But arresting the military leadership will not prevent the revolt from spreading. This time is different: people are asking for an uprising. They don’t need the military to tell them what they need, they know that they want a secular state. This isn’t surprising: Turkey’s per-capita GDP today – around 18,000 dollars – is three times higher than during the 1997 coup attempt. The luxury of democracy has finally arrived!

The common belief is that “modern” Turkey was born with the rise to power of Mustafa Kemal Ataturk, a military man and reformer who led the transition from Ottoman collapse to a Western republic, with a bit too much Mussolinian flair in the beginning. The military always remained a strong force, since its role was to safeguard Turkish secularism, which was imposed from above – hence the passion for coups. In Taksim Square, the demand is for real grass-roots democracy, not for the Astroturf version imposed by the military.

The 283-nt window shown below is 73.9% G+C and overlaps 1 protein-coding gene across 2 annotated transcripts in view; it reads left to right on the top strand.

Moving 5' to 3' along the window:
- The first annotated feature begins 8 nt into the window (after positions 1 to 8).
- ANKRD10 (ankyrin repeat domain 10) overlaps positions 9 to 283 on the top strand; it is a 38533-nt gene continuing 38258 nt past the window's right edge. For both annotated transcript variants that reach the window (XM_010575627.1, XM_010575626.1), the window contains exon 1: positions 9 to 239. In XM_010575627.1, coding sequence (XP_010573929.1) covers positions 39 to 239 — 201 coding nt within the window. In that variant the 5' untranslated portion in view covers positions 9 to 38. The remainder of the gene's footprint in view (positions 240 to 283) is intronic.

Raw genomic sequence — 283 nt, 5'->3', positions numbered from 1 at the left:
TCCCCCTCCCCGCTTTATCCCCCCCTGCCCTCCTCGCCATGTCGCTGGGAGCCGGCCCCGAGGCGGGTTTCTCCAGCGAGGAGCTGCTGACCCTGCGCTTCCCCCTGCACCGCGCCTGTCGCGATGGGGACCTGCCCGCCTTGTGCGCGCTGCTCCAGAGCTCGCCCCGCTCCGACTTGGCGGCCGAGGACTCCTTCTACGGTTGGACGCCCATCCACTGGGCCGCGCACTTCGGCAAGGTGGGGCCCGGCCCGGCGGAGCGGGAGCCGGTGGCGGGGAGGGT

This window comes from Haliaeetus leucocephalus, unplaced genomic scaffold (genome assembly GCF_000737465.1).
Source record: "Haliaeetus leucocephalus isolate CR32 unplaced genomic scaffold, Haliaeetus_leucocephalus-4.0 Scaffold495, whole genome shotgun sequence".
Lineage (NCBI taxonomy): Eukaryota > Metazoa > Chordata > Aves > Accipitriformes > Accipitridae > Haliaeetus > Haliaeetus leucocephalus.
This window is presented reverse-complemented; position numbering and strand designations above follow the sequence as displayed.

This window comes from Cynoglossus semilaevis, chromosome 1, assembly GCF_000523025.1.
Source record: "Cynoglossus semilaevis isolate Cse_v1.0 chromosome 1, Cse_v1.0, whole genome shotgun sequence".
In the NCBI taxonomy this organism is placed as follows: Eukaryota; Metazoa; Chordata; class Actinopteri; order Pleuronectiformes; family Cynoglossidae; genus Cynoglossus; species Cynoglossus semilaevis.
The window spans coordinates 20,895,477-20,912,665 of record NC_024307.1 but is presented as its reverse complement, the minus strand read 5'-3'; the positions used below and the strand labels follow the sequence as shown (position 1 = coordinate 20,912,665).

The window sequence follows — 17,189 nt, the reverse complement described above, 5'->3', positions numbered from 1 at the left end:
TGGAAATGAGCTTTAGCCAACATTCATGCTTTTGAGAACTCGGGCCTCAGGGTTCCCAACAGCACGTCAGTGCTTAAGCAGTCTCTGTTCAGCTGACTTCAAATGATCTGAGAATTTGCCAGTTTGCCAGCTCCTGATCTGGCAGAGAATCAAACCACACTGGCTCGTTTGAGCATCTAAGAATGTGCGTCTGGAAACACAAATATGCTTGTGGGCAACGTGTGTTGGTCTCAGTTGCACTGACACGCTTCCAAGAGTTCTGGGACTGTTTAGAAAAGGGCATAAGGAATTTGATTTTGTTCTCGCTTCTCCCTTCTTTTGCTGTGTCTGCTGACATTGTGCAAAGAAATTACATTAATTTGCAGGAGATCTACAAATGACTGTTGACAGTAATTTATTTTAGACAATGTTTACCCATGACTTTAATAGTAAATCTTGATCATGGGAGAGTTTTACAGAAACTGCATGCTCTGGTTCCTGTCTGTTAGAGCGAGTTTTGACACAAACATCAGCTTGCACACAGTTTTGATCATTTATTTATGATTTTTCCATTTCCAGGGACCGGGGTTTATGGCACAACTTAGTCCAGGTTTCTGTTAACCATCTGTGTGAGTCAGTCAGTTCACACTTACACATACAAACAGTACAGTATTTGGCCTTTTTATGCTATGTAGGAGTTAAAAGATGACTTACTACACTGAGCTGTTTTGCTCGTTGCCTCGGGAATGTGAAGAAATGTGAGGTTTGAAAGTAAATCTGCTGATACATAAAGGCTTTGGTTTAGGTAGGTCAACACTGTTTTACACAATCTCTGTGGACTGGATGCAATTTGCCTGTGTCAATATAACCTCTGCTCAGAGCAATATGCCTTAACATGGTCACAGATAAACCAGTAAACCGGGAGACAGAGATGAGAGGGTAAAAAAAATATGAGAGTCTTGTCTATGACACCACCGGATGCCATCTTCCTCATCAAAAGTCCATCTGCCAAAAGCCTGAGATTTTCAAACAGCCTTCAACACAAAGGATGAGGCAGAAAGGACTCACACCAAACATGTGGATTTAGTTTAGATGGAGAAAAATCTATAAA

Turkey is at a turning point: Taksim is a test to check if the “new” military truly depends on the new government. So, if Erdogan decides to “go Chinese” and the military intervenes, say good-bye to Western democracy. Let’s hope no more blood will be shed. As I write these lines, on June 4th, the Tiananmen massacre is exactly 24 years behind us.